Validation of a New Risk Measure for Chronic Obstructive Pulmonary Disease Exacerbation Using Health Insurance Claims Data

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Abstract

Rationale:

Current chronic obstructive pulmonary disease (COPD) exacerbation risk prediction models are based on clinical data not easily accessible to national quality-of-care organizations and payers. Models developed from data sources available to these organizations are needed.

Objectives:

This study aimed to validate a risk measure constructed using pharmacy claims in patients with COPD. Administrative claims data were used to construct a risk model to test and validate the ratio of controller (maintenance) medications to total COPD medications (CTR) as an independent risk measure for COPD exacerbations. The ability of the CTR to predict the risk of COPD exacerbations was also assessed.

Methods:

This was a retrospective study using health insurance claims data from the Truven MarketScan database (2006–2011), whereby exacerbation risk factors of patients with COPD were observed over a 12-month period and exacerbations monitored in the following year. Exacerbations were defined as moderate (emergency department or outpatient treatment with oral corticosteroid dispensings within 7 d) or severe (hospital admission) on the basis of diagnosis codes. Models were developed and validated using split-sample data from the MarketScan database and further validated using the Reliant Medical Group database. The performance of prediction models was evaluated using C-statistics.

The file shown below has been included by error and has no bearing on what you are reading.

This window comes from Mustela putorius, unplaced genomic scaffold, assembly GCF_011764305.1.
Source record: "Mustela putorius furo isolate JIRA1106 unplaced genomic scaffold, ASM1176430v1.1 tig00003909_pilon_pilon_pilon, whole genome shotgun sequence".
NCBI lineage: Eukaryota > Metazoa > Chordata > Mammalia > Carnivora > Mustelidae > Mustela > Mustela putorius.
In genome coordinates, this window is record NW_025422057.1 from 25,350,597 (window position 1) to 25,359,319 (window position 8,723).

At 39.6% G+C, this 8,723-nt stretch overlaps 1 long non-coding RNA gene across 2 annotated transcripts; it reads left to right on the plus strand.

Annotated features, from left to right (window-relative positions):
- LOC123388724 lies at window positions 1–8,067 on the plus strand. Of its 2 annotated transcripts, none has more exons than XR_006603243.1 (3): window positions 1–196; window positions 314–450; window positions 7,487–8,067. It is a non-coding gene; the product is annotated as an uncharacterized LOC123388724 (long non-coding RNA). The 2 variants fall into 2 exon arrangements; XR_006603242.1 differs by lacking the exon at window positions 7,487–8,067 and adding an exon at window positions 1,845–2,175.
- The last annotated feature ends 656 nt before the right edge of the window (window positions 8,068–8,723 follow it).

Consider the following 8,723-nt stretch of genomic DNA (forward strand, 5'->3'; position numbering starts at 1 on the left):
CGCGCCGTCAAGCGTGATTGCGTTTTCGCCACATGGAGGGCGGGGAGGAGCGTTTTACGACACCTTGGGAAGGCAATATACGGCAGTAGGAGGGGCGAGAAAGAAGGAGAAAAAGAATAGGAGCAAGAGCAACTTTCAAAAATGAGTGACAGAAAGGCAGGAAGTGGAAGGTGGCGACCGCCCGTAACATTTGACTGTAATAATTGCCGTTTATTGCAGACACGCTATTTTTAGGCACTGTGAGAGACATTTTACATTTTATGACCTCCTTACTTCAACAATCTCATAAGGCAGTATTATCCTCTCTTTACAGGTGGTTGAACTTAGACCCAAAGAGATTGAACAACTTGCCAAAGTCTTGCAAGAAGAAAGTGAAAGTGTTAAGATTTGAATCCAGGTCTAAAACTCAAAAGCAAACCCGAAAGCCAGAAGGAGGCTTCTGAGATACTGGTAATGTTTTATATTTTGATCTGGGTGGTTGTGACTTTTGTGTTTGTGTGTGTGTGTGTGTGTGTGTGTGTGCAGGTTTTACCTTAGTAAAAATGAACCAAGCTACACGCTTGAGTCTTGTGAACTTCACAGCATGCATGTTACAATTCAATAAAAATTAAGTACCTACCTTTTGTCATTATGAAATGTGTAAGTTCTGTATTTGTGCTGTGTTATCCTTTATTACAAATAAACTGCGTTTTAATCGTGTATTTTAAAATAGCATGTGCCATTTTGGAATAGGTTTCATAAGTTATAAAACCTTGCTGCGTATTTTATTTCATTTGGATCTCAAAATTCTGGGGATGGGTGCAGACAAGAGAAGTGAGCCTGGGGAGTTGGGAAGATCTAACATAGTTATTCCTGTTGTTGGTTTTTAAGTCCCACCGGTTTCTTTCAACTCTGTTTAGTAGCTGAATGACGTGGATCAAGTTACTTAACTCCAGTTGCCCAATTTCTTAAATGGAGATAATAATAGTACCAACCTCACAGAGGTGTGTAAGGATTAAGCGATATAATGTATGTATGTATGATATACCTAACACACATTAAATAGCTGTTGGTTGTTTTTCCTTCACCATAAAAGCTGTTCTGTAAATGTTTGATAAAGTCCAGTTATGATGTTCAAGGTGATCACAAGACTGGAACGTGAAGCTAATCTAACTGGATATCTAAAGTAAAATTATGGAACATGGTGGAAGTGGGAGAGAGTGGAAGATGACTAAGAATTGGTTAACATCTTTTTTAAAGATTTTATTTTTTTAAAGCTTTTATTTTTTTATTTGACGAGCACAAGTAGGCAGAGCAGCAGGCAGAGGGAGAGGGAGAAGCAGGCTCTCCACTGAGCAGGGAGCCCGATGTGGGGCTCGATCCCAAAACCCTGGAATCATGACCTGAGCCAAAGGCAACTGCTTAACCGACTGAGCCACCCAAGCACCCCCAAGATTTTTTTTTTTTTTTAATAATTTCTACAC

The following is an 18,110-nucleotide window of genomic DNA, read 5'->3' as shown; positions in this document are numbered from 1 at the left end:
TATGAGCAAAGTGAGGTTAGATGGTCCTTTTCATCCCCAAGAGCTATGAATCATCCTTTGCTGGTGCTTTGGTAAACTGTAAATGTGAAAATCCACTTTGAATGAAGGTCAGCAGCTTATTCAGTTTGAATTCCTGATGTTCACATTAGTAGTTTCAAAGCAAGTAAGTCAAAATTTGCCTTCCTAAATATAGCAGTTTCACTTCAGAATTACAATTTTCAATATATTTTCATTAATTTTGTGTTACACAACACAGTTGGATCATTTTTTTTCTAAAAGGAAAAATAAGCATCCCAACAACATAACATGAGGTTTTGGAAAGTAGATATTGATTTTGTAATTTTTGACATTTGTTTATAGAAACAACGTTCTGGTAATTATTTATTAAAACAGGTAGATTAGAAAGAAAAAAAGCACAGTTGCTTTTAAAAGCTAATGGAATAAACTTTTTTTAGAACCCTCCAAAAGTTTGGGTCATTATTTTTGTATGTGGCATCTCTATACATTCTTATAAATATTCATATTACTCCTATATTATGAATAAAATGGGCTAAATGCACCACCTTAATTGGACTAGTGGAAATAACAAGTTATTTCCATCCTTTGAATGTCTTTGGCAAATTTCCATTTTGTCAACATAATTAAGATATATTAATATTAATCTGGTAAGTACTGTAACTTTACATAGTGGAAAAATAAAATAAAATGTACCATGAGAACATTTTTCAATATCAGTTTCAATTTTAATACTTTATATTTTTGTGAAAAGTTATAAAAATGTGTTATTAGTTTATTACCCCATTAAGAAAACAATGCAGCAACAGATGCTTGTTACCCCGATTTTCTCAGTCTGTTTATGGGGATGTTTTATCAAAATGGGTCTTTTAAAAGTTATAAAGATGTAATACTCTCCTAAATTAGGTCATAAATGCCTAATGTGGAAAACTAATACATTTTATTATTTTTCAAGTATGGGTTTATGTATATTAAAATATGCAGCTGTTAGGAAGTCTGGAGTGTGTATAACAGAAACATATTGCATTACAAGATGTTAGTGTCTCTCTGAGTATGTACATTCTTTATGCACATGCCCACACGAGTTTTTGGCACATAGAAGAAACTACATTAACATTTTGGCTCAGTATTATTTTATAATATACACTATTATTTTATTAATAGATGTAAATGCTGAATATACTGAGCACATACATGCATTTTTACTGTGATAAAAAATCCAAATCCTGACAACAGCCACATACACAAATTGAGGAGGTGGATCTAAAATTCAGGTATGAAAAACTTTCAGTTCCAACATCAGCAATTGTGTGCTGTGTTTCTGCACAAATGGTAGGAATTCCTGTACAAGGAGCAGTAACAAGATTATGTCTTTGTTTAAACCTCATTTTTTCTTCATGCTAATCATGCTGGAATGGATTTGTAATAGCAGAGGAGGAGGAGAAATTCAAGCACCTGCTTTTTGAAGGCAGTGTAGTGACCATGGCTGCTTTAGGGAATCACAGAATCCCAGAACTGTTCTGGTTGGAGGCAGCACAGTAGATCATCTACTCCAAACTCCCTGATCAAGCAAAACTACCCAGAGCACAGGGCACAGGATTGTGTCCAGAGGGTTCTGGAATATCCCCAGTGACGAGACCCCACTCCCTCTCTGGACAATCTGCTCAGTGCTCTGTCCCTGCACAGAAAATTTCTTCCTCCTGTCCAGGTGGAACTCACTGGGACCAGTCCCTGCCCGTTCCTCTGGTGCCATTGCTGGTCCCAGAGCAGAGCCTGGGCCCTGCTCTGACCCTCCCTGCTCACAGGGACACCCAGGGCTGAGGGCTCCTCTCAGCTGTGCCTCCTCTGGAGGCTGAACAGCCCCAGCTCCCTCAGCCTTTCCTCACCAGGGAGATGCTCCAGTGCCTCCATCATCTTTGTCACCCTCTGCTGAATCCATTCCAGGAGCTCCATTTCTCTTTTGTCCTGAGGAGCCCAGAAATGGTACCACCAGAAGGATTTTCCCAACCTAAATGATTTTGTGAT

Measurements and Main Results:

A total of 258,668 patients with COPD from the MarketScan database were included. A CTR of greater than or equal to 0.3 was significantly associated with a reduced risk for any (adjusted odds ratio [OR], 0.91; 95% confidence interval [CI], 0.85–0.97); moderate (OR, 0.93; 95% CI, 0.87–1.00), or severe (OR, 0.87; 95% CI, 0.80–0.95) exacerbation. The CTR, at a ratio of greater than or equal to 0.3, was predictive in various subpopulations, including those without a history of asthma and those with or without a history of moderate/severe exacerbations. The C-statistics ranged from 0.750 to 0.761 for the development set and 0.714 to 0.761 in the validation sets, indicating the CTR performed well in predicting exacerbation risk.

Conclusions:

The ratio of controller to total medications dispensed for COPD is a measure that can easily be calculated using only pharmacy claims data. A CTR of greater than or equal to 0.3 can potentially be used as a quality-of-care measurement for prevention of exacerbations.

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